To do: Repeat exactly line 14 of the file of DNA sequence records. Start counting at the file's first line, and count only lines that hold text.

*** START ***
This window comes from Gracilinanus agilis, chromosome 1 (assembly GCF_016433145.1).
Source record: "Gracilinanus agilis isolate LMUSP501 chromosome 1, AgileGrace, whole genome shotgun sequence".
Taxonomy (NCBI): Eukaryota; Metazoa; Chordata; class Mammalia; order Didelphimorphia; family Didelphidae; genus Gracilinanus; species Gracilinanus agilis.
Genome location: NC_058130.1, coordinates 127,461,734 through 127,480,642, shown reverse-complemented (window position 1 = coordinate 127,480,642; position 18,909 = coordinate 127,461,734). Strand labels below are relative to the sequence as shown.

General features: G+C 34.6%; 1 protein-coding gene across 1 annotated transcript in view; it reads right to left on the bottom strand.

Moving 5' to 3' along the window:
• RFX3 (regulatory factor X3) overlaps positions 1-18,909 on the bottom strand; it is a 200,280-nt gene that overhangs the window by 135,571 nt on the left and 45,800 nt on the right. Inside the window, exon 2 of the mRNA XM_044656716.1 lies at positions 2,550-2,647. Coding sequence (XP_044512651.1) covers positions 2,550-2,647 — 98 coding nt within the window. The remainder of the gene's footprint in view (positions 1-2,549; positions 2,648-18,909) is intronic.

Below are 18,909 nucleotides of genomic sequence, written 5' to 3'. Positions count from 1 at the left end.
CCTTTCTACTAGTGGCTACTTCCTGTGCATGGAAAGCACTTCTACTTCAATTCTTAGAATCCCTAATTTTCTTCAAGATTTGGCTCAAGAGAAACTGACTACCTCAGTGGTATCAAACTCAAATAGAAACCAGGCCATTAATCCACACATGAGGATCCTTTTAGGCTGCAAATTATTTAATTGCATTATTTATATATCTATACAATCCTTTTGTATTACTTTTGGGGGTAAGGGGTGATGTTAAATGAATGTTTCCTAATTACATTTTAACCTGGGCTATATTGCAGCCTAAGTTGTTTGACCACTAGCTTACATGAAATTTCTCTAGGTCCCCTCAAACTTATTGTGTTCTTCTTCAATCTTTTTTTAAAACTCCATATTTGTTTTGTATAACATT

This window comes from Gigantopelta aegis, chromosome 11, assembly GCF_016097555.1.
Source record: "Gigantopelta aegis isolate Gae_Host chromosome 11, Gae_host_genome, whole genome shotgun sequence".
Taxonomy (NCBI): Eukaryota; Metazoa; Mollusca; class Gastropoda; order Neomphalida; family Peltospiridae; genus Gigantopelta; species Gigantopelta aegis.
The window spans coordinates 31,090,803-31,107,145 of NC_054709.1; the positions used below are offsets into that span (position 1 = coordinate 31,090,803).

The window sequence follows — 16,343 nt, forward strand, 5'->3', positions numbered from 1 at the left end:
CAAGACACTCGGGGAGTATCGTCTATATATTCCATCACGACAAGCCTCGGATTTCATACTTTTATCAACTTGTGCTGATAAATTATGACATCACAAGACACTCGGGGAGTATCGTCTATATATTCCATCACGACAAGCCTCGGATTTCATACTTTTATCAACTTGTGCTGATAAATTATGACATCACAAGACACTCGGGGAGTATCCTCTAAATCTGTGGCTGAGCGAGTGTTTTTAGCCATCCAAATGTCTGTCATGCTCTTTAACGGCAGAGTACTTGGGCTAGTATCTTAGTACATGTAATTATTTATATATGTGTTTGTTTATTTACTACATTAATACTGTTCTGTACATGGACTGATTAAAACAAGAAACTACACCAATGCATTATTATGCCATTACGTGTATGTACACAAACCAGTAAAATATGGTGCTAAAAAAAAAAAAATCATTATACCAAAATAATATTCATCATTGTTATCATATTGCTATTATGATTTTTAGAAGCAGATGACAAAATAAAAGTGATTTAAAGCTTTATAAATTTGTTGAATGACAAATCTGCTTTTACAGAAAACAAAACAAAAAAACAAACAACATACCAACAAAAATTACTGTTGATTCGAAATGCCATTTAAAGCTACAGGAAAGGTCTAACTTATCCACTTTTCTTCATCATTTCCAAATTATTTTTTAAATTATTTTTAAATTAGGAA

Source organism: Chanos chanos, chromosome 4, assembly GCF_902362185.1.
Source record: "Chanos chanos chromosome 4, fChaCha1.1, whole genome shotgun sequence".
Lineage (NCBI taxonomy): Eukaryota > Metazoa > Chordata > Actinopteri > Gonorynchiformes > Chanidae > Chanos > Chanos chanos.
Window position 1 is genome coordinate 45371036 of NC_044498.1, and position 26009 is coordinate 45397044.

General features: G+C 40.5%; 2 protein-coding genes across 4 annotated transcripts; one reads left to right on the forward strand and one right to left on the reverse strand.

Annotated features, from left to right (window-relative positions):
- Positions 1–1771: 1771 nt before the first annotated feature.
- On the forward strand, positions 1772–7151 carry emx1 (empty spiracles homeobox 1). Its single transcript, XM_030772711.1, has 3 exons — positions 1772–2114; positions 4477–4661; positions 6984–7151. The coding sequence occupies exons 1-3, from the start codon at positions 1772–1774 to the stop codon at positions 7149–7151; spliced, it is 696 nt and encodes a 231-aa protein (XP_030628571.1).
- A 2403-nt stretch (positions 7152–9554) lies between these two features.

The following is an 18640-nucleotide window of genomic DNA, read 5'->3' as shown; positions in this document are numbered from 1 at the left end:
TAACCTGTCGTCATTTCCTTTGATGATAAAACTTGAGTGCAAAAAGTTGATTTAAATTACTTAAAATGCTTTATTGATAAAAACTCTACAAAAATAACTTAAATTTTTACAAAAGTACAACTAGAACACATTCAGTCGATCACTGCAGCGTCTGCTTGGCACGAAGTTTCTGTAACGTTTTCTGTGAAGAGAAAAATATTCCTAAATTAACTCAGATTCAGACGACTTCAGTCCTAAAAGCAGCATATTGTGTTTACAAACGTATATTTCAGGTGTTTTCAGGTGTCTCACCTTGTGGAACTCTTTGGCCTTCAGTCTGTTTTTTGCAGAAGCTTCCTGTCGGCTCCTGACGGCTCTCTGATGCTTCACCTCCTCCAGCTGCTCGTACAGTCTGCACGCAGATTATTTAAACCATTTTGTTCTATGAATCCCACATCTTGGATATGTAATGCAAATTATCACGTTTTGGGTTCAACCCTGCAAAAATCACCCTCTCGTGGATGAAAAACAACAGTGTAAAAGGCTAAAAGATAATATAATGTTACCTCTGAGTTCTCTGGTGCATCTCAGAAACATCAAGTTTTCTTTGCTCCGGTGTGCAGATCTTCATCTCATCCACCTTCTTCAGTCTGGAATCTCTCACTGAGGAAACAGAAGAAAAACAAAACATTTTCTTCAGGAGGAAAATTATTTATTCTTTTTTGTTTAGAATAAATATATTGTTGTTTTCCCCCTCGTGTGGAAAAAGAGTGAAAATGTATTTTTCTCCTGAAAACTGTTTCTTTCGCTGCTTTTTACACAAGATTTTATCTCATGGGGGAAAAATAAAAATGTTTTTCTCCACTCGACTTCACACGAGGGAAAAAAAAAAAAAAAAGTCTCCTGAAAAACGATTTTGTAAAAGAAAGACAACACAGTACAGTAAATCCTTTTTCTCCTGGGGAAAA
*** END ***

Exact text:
The window sequence follows — 16,343 nt, forward strand, 5'->3', positions numbered from 1 at the left end: